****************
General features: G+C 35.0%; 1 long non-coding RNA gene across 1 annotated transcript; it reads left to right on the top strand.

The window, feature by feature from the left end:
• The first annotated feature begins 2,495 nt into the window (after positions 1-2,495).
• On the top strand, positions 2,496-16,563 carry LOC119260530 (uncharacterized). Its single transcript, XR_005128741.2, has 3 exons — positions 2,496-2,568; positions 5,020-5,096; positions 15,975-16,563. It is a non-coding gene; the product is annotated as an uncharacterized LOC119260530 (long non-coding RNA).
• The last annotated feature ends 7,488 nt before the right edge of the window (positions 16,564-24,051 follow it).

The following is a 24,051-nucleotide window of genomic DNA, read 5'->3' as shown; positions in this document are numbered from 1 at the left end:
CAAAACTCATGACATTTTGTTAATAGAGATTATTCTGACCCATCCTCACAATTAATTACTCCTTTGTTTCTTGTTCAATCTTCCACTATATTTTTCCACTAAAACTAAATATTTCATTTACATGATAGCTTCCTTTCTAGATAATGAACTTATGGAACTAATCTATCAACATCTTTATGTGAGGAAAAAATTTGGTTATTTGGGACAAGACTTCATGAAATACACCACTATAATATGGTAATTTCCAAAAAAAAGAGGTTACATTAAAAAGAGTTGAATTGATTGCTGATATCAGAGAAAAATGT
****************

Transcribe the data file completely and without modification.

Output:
General features: G+C 35.0%; 1 long non-coding RNA gene across 1 annotated transcript; it reads left to right on the top strand.

The window, feature by feature from the left end:
• The first annotated feature begins 2,495 nt into the window (after positions 1-2,495).
• On the top strand, positions 2,496-16,563 carry LOC119260530 (uncharacterized). Its single transcript, XR_005128741.2, has 3 exons — positions 2,496-2,568; positions 5,020-5,096; positions 15,975-16,563. It is a non-coding gene; the product is annotated as an uncharacterized LOC119260530 (long non-coding RNA).
• The last annotated feature ends 7,488 nt before the right edge of the window (positions 16,564-24,051 follow it).

The following is a 24,051-nucleotide window of genomic DNA, read 5'->3' as shown; positions in this document are numbered from 1 at the left end:
CAAAACTCATGACATTTTGTTAATAGAGATTATTCTGACCCATCCTCACAATTAATTACTCCTTTGTTTCTTGTTCAATCTTCCACTATATTTTTCCACTAAAACTAAATATTTCATTTACATGATAGCTTCCTTTCTAGATAATGAACTTATGGAACTAATCTATCAACATCTTTATGTGAGGAAAAAATTTGGTTATTTGGGACAAGACTTCATGAAATACACCACTATAATATGGTAATTTCCAAAAAAAAGAGGTTACATTAAAAAGAGTTGAATTGATTGCTGATATCAGAGAAAAATGT